Those are all the spells: some oddly placed, some too powerful for my taste, but overall it's not terrible. Sorcerers also have access to Calligraphy at 4th Rank, the ability to inscribe scrolls. This takes a lunar month, costs 3d6 Gold Crowns, and may be for any spell the Sorcerer can cast, with a MP cost equal to their Rank. Each scroll reduces the Sorcerer's MP total in 2 until cast, which is why Level One and Two spell scrolls are rare. At 6th Rank, they get access to Alchemy , the preparation of potions and thaumaturgical compounds. This requires a fully stocked laboratory (around 200 Crowns) and 28 days to make a potion or compound. A character may make up to 10 potions at one time, but must tend the process at all times. The type of potions and compounds they can make increases with experience, and at lower Ranks there is a chance of bungling the process (40% at Rank 6, -10% with every Rank over that). Finally, they learn the tricks of Artifice , the creation of magic items, at 8th Rank. Sorcerers cannot adventure while creating magic items, and must have 20 MP with them at all times to power the necessary enchantments. The cost and time required for a magic item depends on the type: at 8th Rank, they can make one talisman in 7 months for 300 Crowns; at 10th Rank, they can make one amulet in a year and a day for 400-500 Crowns, and at 12th Rank they can make a magic ring in three years (plus one month per ring charge) and with 600 Crowns' worth of materials. At 15th Rank, they can make their own artifacts: this is handled by GM fiat, but it's stated that this might very well take the character's lifetime, and while Artifice is described as a precise science (only 5% chances of failure!), the scientific method is yet to come to artifact making.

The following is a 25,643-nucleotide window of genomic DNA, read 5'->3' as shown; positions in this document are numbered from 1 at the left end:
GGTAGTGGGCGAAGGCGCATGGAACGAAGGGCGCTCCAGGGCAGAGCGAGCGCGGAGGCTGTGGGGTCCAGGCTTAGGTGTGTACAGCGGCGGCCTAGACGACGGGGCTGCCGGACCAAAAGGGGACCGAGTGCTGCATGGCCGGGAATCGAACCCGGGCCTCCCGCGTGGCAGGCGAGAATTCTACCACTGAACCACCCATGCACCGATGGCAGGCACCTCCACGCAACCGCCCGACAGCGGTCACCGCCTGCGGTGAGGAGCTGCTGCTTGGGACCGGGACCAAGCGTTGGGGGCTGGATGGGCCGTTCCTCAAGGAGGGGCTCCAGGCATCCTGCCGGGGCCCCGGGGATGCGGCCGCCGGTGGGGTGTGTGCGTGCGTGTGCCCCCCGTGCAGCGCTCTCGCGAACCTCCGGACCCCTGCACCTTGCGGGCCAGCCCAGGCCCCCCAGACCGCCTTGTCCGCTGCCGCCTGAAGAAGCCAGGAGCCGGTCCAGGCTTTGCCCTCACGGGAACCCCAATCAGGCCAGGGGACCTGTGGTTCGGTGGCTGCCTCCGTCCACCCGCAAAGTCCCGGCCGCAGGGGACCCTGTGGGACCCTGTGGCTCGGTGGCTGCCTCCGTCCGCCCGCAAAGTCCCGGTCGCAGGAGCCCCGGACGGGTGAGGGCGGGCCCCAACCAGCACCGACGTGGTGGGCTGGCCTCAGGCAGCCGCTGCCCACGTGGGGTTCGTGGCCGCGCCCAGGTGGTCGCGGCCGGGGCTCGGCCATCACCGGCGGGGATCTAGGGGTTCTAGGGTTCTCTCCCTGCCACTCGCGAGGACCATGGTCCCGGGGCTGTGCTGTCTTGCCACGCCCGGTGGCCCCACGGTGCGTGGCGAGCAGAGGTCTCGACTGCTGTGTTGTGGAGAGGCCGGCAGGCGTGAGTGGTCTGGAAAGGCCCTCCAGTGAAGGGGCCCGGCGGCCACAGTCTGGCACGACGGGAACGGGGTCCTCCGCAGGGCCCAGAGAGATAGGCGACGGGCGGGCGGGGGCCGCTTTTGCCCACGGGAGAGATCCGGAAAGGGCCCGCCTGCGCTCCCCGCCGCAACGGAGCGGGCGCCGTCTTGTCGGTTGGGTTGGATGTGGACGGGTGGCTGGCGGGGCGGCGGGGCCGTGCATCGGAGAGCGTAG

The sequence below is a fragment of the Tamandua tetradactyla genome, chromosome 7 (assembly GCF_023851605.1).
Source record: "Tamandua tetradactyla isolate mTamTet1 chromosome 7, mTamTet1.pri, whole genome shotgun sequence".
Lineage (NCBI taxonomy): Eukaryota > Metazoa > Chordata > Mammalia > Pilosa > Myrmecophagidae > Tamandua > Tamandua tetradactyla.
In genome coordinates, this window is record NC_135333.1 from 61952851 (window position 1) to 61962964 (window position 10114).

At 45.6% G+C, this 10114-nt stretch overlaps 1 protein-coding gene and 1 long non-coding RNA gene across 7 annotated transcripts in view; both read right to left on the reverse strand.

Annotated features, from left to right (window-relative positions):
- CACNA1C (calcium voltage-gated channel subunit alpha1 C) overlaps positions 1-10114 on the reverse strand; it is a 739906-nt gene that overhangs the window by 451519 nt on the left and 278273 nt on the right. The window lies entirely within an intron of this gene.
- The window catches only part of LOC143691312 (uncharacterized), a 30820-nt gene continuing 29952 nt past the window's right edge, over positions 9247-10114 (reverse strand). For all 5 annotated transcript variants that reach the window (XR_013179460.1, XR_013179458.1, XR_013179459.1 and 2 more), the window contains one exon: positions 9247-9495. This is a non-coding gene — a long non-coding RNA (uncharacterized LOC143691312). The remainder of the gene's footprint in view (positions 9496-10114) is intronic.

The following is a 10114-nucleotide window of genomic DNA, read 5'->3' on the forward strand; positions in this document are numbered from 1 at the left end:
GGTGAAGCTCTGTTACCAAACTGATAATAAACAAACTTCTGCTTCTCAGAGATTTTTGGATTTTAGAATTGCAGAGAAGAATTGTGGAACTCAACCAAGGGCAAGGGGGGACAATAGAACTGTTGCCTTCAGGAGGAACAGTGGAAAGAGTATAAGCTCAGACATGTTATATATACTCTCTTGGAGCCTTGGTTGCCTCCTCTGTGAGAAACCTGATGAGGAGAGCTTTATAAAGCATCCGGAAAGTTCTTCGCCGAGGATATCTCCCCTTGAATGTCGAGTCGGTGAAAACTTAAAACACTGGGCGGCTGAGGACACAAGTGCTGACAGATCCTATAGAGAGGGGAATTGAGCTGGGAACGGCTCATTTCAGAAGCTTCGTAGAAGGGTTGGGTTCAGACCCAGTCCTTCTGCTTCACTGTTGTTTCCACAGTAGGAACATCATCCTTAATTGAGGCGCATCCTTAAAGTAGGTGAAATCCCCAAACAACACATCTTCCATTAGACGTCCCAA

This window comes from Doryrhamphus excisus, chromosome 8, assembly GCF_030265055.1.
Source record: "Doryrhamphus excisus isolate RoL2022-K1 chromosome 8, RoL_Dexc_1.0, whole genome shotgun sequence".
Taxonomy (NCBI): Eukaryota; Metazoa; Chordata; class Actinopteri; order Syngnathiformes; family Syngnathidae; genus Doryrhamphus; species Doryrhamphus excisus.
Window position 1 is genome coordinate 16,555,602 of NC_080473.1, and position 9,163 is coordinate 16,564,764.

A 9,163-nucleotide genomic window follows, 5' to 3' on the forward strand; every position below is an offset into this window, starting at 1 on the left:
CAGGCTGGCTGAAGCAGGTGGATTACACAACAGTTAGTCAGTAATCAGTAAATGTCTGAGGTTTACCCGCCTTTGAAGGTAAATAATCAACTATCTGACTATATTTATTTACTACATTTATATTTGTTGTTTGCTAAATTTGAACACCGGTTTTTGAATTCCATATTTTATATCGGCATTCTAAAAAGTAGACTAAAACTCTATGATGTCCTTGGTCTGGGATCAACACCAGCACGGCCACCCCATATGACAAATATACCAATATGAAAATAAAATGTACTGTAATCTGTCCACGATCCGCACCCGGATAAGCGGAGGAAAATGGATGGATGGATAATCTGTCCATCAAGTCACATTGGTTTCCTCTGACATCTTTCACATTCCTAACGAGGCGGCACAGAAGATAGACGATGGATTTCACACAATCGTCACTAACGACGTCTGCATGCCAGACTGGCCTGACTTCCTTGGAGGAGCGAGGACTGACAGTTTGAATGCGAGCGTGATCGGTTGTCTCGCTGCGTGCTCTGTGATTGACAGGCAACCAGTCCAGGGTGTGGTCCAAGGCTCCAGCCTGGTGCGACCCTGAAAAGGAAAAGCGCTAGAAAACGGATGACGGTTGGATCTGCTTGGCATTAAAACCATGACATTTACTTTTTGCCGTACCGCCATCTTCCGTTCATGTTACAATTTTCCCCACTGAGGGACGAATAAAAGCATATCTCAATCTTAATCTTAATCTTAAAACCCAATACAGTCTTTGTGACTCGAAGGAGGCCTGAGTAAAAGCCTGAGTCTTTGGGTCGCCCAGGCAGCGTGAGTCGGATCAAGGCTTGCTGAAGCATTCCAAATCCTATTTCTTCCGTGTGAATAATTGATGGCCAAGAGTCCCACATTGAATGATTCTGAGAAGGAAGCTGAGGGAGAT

Next: Medieval European Jedi.
Medieval European (psyduck)Original SA post Dragon Warriors: Book 2
A Padawan in Aquitaine.
Mystics are the last of the basic four professions. They only require a Psychic Talent of 9 for admission: unlike Sorcery, Mysticism is not intellectually demanding. Spells are also ranked by level as with Sorcerer spells, though there are less of them - nine spell levels with four spells each for a total of 36 spells. Of course, Mystics cannot use a spell of a level higher than their Rank. As mentioned earlier, they do not use MP to do their spellcasting, instead resorting to a Psychic Fatigue Check : they must roll 1d20 under 13 + Rank - spell level. Failing this check means that the Mystic cannot cast any more spells for that day, only recovering from the psychic fatigue at dawn, and a natural 20 on the check is an automatic failure. Failing a check does not prevent the spell from being cast, however. They may also choose to cast a spell as if it were of a higher level, with the corresponding increase in the Psychic Fatigue Check difficulty, in order to penetrate magical defenses (Mystic spells are considered to have a MP strength equal to their casting level for these purposes.)